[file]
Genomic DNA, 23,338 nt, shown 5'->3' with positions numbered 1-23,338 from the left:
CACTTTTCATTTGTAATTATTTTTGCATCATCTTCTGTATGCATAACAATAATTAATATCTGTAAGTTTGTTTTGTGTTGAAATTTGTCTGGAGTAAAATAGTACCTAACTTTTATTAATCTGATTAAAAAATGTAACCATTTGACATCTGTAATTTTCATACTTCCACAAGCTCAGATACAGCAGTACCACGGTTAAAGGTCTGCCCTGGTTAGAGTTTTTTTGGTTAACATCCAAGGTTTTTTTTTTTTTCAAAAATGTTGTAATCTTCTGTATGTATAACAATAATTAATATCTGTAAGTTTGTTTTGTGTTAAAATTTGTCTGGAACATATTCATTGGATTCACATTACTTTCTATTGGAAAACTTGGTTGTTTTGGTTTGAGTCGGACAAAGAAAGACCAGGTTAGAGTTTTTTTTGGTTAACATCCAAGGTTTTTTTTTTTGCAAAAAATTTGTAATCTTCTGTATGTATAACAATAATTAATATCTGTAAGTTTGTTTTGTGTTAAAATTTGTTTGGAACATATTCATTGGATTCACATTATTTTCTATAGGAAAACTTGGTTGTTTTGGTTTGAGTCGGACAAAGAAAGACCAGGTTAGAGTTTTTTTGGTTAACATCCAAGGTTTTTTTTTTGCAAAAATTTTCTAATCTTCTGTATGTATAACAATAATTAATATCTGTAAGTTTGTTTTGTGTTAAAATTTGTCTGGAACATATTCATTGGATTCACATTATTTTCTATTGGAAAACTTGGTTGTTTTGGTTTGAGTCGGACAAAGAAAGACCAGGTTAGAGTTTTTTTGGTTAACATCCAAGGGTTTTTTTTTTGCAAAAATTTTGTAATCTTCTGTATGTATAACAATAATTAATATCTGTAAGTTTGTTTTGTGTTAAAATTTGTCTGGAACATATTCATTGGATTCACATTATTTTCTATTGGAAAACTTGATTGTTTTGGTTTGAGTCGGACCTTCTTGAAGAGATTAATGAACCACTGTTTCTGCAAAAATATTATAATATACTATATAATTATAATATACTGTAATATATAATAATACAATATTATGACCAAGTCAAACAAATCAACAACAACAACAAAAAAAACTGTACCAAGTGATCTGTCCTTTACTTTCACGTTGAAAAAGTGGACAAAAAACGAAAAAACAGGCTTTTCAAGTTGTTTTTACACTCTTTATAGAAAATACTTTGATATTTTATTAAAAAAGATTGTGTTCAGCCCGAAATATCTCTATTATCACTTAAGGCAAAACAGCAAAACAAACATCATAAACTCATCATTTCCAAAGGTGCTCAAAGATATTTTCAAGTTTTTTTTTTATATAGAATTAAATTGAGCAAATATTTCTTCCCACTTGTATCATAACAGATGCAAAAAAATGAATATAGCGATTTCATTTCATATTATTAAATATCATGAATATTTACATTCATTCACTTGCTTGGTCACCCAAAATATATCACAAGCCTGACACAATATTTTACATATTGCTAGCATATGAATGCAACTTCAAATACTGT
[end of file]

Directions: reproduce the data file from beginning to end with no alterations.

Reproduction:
Genomic DNA, 23,338 nt, shown 5'->3' with positions numbered 1-23,338 from the left:
CACTTTTCATTTGTAATTATTTTTGCATCATCTTCTGTATGCATAACAATAATTAATATCTGTAAGTTTGTTTTGTGTTGAAATTTGTCTGGAGTAAAATAGTACCTAACTTTTATTAATCTGATTAAAAAATGTAACCATTTGACATCTGTAATTTTCATACTTCCACAAGCTCAGATACAGCAGTACCACGGTTAAAGGTCTGCCCTGGTTAGAGTTTTTTTGGTTAACATCCAAGGTTTTTTTTTTTTTCAAAAATGTTGTAATCTTCTGTATGTATAACAATAATTAATATCTGTAAGTTTGTTTTGTGTTAAAATTTGTCTGGAACATATTCATTGGATTCACATTACTTTCTATTGGAAAACTTGGTTGTTTTGGTTTGAGTCGGACAAAGAAAGACCAGGTTAGAGTTTTTTTTGGTTAACATCCAAGGTTTTTTTTTTTGCAAAAAATTTGTAATCTTCTGTATGTATAACAATAATTAATATCTGTAAGTTTGTTTTGTGTTAAAATTTGTTTGGAACATATTCATTGGATTCACATTATTTTCTATAGGAAAACTTGGTTGTTTTGGTTTGAGTCGGACAAAGAAAGACCAGGTTAGAGTTTTTTTGGTTAACATCCAAGGTTTTTTTTTTGCAAAAATTTTCTAATCTTCTGTATGTATAACAATAATTAATATCTGTAAGTTTGTTTTGTGTTAAAATTTGTCTGGAACATATTCATTGGATTCACATTATTTTCTATTGGAAAACTTGGTTGTTTTGGTTTGAGTCGGACAAAGAAAGACCAGGTTAGAGTTTTTTTGGTTAACATCCAAGGGTTTTTTTTTTGCAAAAATTTTGTAATCTTCTGTATGTATAACAATAATTAATATCTGTAAGTTTGTTTTGTGTTAAAATTTGTCTGGAACATATTCATTGGATTCACATTATTTTCTATTGGAAAACTTGATTGTTTTGGTTTGAGTCGGACCTTCTTGAAGAGATTAATGAACCACTGTTTCTGCAAAAATATTATAATATACTATATAATTATAATATACTGTAATATATAATAATACAATATTATGACCAAGTCAAACAAATCAACAACAACAACAAAAAAAACTGTACCAAGTGATCTGTCCTTTACTTTCACGTTGAAAAAGTGGACAAAAAACGAAAAAACAGGCTTTTCAAGTTGTTTTTACACTCTTTATAGAAAATACTTTGATATTTTATTAAAAAAGATTGTGTTCAGCCCGAAATATCTCTATTATCACTTAAGGCAAAACAGCAAAACAAACATCATAAACTCATCATTTCCAAAGGTGCTCAAAGATATTTTCAAGTTTTTTTTTTATATAGAATTAAATTGAGCAAATATTTCTTCCCACTTGTATCATAACAGATGCAAAAAAATGAATATAGCGATTTCATTTCATATTATTAAATATCATGAATATTTACATTCATTCACTTGCTTGGTCACCCAAAATATATCACAAGCCTGACACAATATTTTACATATTGCTAGCATATGAATGCAACTTCAAATACTGT